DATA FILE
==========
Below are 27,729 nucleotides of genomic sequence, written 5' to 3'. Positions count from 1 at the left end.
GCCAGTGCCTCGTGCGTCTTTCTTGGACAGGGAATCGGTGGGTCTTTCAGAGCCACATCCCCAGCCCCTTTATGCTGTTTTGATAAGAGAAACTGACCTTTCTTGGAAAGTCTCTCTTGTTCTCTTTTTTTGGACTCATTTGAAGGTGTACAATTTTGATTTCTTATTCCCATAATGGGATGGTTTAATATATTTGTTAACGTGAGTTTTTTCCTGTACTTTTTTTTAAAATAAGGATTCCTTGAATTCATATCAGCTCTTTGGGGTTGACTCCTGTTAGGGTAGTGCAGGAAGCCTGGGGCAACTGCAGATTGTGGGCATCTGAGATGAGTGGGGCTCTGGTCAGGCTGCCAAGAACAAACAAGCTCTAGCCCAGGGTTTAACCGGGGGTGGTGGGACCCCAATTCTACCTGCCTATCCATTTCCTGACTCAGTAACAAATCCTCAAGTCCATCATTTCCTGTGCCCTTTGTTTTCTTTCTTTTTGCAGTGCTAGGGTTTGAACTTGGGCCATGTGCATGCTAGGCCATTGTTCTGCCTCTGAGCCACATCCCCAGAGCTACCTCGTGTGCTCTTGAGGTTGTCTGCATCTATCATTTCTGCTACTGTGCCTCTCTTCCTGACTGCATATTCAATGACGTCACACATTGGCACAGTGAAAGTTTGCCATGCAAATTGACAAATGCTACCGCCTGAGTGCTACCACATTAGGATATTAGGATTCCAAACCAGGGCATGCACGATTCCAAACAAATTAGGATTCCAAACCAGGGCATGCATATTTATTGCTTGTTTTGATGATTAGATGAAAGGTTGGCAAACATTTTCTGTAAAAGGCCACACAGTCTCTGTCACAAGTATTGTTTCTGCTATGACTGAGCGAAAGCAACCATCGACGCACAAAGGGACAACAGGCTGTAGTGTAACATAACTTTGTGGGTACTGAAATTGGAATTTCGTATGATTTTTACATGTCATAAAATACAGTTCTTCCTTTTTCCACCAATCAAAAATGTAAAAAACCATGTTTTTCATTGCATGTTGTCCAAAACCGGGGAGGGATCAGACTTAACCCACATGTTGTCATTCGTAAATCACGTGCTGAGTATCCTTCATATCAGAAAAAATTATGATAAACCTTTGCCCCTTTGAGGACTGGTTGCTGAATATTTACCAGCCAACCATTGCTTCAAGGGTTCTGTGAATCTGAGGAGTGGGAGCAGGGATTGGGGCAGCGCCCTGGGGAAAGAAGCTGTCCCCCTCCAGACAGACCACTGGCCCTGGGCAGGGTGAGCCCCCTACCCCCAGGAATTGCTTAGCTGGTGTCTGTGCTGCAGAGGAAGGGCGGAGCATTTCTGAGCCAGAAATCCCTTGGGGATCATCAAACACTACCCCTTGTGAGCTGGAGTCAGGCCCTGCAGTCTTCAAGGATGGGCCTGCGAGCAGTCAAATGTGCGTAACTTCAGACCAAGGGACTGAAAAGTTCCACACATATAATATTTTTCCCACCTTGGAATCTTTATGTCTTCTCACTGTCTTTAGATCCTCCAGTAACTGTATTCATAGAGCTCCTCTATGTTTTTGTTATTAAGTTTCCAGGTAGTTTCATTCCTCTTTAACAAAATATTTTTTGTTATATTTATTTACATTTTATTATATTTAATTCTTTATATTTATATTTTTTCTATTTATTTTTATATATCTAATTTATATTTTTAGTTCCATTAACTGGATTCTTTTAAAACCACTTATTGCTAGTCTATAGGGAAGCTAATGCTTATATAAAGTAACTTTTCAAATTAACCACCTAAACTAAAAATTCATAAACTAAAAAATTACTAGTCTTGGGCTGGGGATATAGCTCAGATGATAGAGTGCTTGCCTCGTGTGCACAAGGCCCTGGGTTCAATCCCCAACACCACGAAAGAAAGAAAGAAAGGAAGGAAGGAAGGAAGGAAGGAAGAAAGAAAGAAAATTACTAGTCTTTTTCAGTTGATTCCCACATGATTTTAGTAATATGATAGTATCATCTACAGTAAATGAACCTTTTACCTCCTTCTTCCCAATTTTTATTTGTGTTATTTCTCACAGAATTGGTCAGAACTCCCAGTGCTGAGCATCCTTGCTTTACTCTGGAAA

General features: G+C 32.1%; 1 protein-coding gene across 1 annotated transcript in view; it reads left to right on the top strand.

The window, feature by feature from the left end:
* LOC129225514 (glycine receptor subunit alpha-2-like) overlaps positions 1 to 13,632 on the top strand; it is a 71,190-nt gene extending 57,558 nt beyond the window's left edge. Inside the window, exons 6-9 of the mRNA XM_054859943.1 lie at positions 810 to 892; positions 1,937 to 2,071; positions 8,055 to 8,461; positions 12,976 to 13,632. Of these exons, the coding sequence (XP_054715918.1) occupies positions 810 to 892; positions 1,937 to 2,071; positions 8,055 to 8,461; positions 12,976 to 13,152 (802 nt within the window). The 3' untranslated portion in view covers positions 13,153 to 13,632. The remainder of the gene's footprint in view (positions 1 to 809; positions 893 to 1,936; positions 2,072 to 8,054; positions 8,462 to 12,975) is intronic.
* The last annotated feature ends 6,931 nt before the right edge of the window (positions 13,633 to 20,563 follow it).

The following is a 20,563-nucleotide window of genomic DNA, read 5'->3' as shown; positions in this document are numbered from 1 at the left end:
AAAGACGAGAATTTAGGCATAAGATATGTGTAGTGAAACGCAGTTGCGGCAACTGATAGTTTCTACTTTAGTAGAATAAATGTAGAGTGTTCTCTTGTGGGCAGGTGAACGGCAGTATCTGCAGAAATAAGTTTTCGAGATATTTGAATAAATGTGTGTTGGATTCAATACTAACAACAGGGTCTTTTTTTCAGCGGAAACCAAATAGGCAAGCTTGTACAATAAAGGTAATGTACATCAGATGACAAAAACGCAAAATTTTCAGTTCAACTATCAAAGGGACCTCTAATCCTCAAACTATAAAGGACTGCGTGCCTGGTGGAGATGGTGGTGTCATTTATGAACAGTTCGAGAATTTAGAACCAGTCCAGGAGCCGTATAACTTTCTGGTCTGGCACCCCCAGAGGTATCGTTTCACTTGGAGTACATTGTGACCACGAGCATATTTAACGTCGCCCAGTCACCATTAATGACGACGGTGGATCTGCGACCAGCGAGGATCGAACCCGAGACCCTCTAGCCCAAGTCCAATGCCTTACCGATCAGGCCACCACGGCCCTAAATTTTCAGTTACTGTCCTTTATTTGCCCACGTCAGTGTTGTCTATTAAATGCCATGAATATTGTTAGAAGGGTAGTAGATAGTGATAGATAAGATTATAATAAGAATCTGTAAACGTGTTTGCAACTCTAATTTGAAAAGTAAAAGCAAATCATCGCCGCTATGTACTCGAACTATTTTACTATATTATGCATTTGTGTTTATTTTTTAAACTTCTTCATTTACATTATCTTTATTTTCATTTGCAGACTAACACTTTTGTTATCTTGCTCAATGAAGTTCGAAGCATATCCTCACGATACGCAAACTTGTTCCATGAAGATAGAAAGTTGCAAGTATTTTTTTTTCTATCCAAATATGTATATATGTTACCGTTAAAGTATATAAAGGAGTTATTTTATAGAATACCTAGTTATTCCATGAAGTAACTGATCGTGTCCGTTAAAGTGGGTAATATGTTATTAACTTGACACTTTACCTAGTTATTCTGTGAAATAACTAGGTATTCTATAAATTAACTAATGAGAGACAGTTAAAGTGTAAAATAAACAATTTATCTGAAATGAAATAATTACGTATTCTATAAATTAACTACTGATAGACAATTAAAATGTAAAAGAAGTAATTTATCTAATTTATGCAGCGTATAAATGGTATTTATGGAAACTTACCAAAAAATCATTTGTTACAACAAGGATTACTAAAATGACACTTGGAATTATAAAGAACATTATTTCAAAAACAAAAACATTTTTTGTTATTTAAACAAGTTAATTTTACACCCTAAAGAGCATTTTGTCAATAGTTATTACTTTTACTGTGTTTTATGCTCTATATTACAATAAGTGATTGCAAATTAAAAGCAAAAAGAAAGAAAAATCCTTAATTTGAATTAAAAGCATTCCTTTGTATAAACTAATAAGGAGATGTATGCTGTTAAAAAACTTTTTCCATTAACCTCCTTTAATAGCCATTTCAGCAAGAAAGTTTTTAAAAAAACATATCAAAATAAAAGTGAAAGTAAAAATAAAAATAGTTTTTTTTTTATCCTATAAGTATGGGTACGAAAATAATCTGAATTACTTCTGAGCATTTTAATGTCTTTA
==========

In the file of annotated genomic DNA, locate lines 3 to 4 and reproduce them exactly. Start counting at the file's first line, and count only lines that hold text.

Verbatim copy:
General features: G+C 32.1%; 1 protein-coding gene across 1 annotated transcript in view; it reads left to right on the top strand.

The window, feature by feature from the left end: